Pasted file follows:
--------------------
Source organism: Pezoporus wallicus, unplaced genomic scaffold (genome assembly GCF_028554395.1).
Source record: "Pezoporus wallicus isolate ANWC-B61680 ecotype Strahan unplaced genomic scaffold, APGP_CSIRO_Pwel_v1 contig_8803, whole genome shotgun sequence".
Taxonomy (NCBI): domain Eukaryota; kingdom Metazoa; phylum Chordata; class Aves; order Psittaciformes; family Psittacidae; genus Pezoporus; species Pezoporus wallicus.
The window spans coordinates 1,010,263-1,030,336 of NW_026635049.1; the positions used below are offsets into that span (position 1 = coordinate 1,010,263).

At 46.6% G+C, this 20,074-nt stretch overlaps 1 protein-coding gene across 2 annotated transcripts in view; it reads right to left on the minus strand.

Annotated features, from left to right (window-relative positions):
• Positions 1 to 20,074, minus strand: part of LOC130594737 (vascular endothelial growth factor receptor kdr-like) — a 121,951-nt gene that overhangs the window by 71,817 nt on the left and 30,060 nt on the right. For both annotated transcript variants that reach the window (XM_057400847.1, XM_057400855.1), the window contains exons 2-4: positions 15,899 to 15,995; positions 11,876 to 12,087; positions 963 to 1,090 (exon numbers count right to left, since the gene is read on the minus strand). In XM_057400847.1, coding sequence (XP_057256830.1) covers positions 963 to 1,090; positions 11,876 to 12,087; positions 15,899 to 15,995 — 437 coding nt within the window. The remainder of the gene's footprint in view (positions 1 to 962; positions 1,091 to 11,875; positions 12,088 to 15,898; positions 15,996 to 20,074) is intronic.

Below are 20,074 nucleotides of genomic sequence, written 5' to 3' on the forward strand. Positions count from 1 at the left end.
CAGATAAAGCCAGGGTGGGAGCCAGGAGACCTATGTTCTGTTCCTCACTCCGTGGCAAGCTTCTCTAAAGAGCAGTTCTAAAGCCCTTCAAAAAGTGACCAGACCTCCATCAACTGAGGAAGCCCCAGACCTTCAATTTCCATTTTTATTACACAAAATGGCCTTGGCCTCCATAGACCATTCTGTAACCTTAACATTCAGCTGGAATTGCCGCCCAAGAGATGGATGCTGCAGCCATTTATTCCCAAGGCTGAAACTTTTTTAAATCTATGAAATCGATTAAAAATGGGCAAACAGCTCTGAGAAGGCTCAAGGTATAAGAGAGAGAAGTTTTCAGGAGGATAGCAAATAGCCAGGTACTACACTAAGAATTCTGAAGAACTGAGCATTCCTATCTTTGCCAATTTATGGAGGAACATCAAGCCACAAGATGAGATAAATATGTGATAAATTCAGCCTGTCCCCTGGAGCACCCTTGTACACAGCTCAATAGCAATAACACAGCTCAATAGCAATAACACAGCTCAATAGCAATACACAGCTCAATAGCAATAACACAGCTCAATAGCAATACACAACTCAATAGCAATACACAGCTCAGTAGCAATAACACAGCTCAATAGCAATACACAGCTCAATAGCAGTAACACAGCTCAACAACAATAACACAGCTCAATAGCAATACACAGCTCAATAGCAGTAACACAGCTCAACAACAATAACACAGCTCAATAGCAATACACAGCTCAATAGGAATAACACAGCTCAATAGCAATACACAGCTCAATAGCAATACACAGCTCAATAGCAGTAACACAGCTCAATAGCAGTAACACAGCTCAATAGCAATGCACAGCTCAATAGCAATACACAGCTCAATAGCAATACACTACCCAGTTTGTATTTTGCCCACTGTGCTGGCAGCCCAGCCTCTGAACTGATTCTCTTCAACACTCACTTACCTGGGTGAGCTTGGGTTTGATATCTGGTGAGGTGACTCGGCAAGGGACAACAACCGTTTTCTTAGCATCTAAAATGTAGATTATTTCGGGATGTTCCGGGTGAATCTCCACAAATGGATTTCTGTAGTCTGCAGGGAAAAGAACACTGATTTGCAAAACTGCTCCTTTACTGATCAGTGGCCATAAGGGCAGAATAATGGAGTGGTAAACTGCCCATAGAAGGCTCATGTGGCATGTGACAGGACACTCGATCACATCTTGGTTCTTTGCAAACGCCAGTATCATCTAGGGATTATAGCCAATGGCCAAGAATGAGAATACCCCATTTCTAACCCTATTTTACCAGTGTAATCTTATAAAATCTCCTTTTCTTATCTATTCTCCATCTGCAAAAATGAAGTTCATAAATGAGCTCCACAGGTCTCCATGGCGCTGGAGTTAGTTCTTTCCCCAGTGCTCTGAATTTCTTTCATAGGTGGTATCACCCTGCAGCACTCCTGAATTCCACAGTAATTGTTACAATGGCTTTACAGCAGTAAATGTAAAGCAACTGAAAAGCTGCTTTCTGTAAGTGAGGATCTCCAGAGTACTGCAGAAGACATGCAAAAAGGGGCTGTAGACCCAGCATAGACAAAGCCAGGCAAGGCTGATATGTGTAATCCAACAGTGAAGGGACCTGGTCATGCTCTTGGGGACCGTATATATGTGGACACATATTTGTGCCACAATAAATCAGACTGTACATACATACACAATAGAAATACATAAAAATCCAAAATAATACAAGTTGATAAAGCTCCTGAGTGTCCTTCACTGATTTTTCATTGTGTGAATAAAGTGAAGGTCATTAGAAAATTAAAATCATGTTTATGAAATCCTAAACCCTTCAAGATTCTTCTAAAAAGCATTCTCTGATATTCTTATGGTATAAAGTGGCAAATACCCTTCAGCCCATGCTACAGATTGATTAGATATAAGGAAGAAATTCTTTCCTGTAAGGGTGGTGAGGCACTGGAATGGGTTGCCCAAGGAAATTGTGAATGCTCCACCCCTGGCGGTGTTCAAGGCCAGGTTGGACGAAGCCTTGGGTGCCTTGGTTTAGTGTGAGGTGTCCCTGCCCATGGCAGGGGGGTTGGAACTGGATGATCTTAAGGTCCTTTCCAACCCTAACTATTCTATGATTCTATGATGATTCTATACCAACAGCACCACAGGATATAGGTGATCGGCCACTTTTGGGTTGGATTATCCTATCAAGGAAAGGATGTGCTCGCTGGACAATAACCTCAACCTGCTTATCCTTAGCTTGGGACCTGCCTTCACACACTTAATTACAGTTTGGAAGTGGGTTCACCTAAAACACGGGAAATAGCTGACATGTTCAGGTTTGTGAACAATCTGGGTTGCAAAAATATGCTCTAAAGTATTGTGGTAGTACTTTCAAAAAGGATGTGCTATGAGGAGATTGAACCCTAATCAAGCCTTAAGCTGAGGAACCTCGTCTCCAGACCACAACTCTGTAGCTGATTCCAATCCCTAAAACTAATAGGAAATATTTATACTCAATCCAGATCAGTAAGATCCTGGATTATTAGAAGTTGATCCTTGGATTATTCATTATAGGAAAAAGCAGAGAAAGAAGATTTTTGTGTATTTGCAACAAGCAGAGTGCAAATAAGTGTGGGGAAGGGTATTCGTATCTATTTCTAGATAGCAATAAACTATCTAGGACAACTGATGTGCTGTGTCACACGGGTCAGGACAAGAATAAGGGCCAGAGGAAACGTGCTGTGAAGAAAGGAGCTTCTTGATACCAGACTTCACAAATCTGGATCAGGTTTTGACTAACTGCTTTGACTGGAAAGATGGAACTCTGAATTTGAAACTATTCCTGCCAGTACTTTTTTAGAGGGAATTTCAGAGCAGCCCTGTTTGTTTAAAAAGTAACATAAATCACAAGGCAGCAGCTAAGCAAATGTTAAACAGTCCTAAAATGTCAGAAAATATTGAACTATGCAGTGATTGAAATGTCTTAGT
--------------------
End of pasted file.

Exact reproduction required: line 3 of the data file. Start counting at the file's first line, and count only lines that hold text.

Taxonomy (NCBI): domain Eukaryota; kingdom Metazoa; phylum Chordata; class Aves; order Psittaciformes; family Psittacidae; genus Pezoporus; species Pezoporus wallicus.